Joshua Tree National Park

The Famous Joshua trees … their adventurous spirits are in a constant dance of trying to figure out which direction would be the very best to grow their branches and outdo their neighbor. Which kind of ends up looking like a dysfunctional struggle of trying to find the right direction… but it is exactly that, that makes them so beautiful.
They’re slow growing and some years they may not even grow at all. Their age? Impossible to tell as they don’t grow rings. On top of that, they aren’t actually trees! They are a kind of yucca, a succulent that stores water. But not just any yucca, they are the largest yucca and they grow only in the Mojave Desert.

The Joshua tree got its name from Mormon settlers who crossed through the area in the 1800s. The shape of the Joshua trees reminded them of a story from the bible in which Joshua lifts his hands up to the sky in prayer.

But it’s not just the yucca that make Joshua Tree National Park so amazing, it’s also the massive rock formations that are arranged in such a way that it looks like giants carelessly scattered them around in fun patterns and shapes. But, of course, the truth is that these rocks were formed over the course of millions of years. Great information can be found on the geological formation here https://www.nps.gov/jotr/learn/nature/geologicformations.htm
I love spending time climbing the rocks, finding amazing creations resembling faces, bizarre fantasy creations and animals in them and exploring the vegetation that lives around them. A favorite stop is Skull Rock and Grumpy Guy across the street from him.

I probably shouldn’t admit this… but I got lost. But sometimes getting lost can lead to great things and it did. I ran into a Frenchman who had been coming to the park for over 16 years who helped me back on track. And then we saw this…

Desert bighorn sheep. Supposedly between 200 to 300 of them live in the park but the Frenchman told me that in the 16 years he’d been in the park he had never seen one before. We watched this lady in silence for a long time while she stood there posing perfectly like the queen she is, then we went and saw the petroglyphs (below), when we came back we were surprised to see the baby right underneath trying to find it’s balance on shaky legs.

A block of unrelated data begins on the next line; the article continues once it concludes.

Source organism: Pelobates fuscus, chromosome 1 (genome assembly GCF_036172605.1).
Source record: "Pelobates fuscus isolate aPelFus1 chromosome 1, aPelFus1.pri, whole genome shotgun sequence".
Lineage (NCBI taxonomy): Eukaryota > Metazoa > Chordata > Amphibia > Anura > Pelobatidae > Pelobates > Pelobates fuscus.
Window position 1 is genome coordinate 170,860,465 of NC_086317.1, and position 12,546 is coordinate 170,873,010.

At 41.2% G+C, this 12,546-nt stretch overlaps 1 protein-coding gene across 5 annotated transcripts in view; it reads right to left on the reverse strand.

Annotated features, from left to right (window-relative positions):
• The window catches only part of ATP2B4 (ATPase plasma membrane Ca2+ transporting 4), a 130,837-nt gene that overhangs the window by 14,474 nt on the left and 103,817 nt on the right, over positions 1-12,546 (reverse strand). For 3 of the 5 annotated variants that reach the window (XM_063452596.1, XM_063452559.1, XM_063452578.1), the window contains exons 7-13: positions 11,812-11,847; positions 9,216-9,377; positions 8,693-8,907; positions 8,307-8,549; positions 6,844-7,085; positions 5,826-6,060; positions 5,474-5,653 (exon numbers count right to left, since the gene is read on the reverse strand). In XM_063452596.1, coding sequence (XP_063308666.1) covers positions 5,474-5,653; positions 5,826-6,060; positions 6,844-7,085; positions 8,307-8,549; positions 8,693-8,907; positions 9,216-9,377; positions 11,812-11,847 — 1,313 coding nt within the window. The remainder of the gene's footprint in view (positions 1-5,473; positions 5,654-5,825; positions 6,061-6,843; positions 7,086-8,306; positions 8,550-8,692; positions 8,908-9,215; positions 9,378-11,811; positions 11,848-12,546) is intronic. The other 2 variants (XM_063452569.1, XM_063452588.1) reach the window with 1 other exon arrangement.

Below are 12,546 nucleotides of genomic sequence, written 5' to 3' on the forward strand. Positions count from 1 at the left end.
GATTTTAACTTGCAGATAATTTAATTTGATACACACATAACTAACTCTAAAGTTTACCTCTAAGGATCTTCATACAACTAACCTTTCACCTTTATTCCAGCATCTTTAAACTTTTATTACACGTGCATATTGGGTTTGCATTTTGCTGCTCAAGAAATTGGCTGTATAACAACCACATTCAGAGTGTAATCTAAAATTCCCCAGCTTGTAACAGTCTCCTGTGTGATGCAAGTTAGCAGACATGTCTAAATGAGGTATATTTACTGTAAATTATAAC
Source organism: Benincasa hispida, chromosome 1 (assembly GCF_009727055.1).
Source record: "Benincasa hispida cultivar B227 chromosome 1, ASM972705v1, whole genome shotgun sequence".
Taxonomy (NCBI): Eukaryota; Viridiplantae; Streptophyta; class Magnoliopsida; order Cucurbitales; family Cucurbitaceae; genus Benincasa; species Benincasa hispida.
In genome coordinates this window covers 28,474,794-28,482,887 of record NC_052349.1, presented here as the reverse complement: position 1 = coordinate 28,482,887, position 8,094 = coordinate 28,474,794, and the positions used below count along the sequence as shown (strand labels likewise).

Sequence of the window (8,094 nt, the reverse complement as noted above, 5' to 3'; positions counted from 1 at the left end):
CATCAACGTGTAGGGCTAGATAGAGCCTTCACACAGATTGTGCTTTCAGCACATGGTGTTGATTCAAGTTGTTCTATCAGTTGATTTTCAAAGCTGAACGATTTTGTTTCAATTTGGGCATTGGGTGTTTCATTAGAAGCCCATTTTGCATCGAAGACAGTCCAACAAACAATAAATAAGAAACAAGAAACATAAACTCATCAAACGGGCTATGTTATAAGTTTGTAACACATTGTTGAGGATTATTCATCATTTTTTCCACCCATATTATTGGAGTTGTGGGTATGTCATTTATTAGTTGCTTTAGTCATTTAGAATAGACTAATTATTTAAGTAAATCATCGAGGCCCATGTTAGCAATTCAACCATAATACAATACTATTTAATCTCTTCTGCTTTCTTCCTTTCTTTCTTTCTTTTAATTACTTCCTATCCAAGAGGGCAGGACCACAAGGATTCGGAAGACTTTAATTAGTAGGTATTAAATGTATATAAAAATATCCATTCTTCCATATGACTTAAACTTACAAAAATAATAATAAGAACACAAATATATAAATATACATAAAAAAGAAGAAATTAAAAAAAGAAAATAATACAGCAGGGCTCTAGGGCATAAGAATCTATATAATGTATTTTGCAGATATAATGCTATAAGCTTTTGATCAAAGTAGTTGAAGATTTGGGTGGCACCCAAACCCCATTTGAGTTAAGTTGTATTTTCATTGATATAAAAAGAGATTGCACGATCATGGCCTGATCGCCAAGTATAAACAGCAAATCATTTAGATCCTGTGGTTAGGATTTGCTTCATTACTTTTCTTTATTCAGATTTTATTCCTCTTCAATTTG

What a treat!

The Petroglyphs give you an idea of what Native Americans once created there, but the spot seems pretty ‘updated’ and painted over in a kind of wanna-be graffiti that is obviously new. A shame… but you’ll just need a little imagination to think of what once was.

If you like rock climbing like I do and venture out on hikes, be aware of snakes and spiders. Bees can also be pretty intense. At one point, by the Keys View outlook below, my car was surrounded by a large swarm. Keep an eye out for signs warning of bees and stay away from those areas if you’re allergic.
Coachella valley and the San Andreas fault line can easily be spotted from Inspiration Peak, Keys View and you might also get a glimpse of a little snow far away from the hot desert.

A short 1.3 mile hike that is worth going on even in the middle of summer is Barker dam. Bring water with you and make sure you’re wearing comfortable shoes. The hike is breathtaking and the path is easy to follow.

There’s not much water left…

If you have a little more energy left then there’s another really great spot in the park to visit. The Cholla Garden. Also known as the Teddy Bear Cactus but don’t let that name fool you into starting a cacti hugging habit. It will be unpleasant… really unpleasant! This is also known as the ‘most dangerous trail’ at Joshua tree because these teddy bears will pretty much throw those spines at you if you get near them. Okay, that might be a slight exaggeration but stay on the trail and if you’re bringing children now would be a good time for that piggy back ride! Don’t let all that stop you from going though. It is incredibly beautiful and peaceful.

A few thing…
– wear good shoes. (cacti/critters are everywhere)
– bring lots of drinks and food in a cooler. You will need it.
– we had absolutely no phone signal anywhere in the park

31 Comments on “Joshua Tree National Park

  1. Beautiful pix. Will have to visit sometime. As to Cholla balls, one threw itself at me in Arizona in Jan 2018. I was stupidly wearing Skechers. I almost brushed it off with my hand, then thought better of it and used my camera. Our friends carry small pliers with them at all times to remove Cholla spines. Thanks for sharing. Allan

    Liked by 2 people

    • Thank you so much! Yes it’s definitely something I’ll never forget. The baby was so adorable trying to stand on its wobbly legs. Really special 💕

      Like

  2. Stunning captures and I’m embarrassed to say all of the years (30) that I have been driving the 10 between So Cal and AZ…I have never stopped to check it out. I have heard from friends how beautiful it is and your pictures tell the tale…..beautiful!

    Liked by 2 people

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